Bags of space
Steering is slow to respond
All wheel drive provides excellent grip
The Audi RS6 is basically a supercar version of Audi’s eminently practical family car, the A6. But how could Audi turn one of the best estate cars into a supercar, you might ask? Simple. Strip away that affable Audi grille and replace it with an aggressive stance, angular exterior and muscular physique. Throw in a 4.0 litre bi-turbo V8 and you’ve gone from a well meaning station wagon to a real playground bully.
That’s right, in a world of performance SUVs like the Volvo XC60 Polestar and the Lamborghini Urus, the Audi RS6 Avant proves that you don’t have to be an SUV to be badass. The new Audi RS6 may not be quite as fun as the Porsche Panamera Turismo Sport or the BMW M5, but it definitely sits amongst them as one of the best family cars on the market.
The ‘entry level’ RS6 Avant - if you can really call it that - packs plenty of premium features. These include 10.5J x 21 alloy wheels in ‘Glavano Silver’, HD matrix LED headlamps with dynamic light design and dynamic turning signal, as well as MMI Navigation plus (Audi’s premium infotainment offering which includes twin touch screens), RS-sport seats in the front in leather Valcona, and Audi’s quattro 4WD system with sports differential and dynamic all-wheel steering.
RS6 Avant Carbon Black
The mid range RS6 Avant packs 10.5J x 22 black gloss alloy wheels, the Carbon Black styling package, gloss black Audi rings and a grey RS interior design package.
RS6 Avant Vorsprung
The range-topping RS6 Avant Vorsprung has 10.5J x22 titanium matte gloss alloy wheels, the RS-sports suspension Plus with Audi’s Dynamic Ride Control (DRC), a gloss black styling package, panoramic glass sunroof and an improved top speed of 174mph.
At the end of the day, the RS6 and the A6 are both estate cars. The roof, tailgate and front doors have even been carried over to the RS6. But with the RS6 there is absolutely no doubt as to what kind of person sits behind the wheel. Sure, the A6 is technically an executive estate, with a plush interior and plenty of gadgets, but that’s not to say it would look out of place at a car boot sale.
The RS6 makes the A6 look positively benign. It does away with the standard Audi affair for a more angular front grille and spoilers, aggressive headlights and a wider, lower stance. You almost want to ask it what it’s problem is, before you remember it’s just a car…
The Estate car may have traditionally been the preserve of old men and antique’s dealers, but the Audi RS6’s eight-speed tiptronic automatic gearbox which drives the new TFSI quattro 4.0-litre V8 engine (a mild-hybrid setup) will see you rocket from 0-62mph in just 3.6 seconds. Not bad.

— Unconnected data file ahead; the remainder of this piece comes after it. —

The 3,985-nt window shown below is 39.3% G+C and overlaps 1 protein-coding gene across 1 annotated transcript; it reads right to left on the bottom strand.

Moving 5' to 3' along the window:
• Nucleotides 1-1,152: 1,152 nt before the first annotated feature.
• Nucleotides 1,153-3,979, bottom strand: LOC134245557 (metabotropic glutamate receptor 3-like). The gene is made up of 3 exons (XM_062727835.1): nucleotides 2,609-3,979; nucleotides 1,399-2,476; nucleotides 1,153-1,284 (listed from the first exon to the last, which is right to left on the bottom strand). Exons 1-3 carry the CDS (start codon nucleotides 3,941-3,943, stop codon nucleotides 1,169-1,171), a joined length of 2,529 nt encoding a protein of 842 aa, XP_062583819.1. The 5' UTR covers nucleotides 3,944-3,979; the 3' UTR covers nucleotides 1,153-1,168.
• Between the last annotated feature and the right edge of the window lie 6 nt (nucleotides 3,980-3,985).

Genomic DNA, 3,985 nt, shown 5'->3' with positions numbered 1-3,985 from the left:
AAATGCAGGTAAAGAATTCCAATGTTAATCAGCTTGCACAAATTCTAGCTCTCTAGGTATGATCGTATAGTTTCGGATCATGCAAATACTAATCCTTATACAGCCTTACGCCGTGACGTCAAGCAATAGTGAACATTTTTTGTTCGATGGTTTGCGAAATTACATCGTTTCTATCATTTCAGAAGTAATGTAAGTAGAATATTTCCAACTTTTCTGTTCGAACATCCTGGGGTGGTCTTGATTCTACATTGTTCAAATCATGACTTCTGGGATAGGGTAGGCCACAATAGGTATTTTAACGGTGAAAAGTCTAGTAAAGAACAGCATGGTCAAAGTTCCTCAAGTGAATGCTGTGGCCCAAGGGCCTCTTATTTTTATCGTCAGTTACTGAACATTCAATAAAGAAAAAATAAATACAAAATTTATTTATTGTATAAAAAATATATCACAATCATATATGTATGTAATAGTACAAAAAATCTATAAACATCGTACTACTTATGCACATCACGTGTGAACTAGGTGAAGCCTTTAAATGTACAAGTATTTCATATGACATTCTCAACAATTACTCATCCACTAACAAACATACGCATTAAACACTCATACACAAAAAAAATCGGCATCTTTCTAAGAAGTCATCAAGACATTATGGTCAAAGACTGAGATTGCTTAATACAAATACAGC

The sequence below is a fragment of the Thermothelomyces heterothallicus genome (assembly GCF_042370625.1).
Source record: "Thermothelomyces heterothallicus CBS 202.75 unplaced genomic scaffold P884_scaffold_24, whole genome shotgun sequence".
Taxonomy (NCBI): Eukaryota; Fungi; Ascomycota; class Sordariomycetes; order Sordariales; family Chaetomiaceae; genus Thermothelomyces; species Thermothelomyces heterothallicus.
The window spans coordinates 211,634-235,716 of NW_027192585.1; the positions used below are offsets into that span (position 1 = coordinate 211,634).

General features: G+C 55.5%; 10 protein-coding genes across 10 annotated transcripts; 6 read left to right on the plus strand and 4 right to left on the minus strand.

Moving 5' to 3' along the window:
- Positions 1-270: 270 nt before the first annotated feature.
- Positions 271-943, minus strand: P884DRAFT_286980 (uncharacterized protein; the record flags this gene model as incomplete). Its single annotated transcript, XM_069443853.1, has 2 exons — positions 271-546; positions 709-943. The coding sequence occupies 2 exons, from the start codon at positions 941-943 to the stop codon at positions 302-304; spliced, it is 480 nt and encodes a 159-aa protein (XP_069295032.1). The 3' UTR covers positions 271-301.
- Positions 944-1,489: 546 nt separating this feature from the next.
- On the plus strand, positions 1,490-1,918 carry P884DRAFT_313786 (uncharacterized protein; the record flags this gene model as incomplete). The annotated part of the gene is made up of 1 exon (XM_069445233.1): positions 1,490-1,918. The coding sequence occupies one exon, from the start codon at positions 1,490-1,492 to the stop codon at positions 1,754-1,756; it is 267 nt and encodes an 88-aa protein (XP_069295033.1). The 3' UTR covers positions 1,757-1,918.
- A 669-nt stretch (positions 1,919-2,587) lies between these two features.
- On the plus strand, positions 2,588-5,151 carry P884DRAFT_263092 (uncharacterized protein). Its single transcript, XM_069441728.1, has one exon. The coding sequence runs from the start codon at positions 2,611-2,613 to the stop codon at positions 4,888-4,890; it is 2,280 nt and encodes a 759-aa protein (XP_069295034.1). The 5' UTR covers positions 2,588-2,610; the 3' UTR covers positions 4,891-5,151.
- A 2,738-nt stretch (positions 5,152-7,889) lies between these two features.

Engine and Performance
The Audi RS6’s twin-turbo V8 engine is a thing of beauty, and while it may not be best on tight corners, you can’t have everything a car that doesn’t know whether it should be at an antique fair or on the race track. Still, straight line performance is truly exhilarating and you’ll enjoy watching the panicked look on people’s faces as your right foot invokes the thunderous rage of the V8 engine.
The RS6’s V8 engine churns out 552bhp on the standard model, and 592bhp and 590lb ft of torque on the RS6 performance which, let’s be honest, is more than enough for an estate car. It’ll also manage 0-62 in a mere 3.6 seconds, leaving boy racers in the dust. The standard model is limited to 155mph, but you can upgrade that to 174mph, or 190mph if you opt for the ceramic brakes. So much for an ‘old man’s car’...
Active four wheel drive means the RS6 sticks to the road like glue, with rear-wheel steering helping to stabilise the car on tight corners. While steering can feel a little heavy and slow to respond, even in the lightest of the three steering modes, there’s next to no body roll thanks and you’ll find yourself grinning with sheer delight on long, sweeping bends.
Audi’s ‘Dynamic Steering’ is an option, which uses a variable rack to turn quicker the further you move the wheel. However, this is probably better suited to more practical, inner city driving, so we’d recommend you stick with the standard set up.
Unfortunately, things can get a little bumpy with this car. Not only is the optional sports suspension expensive, but it makes things worse. We’d suggest you stick to the standard adaptive air suspension and adaptive dampers, which will soften up the scruffier roads without sacrificing too much when it comes to handling.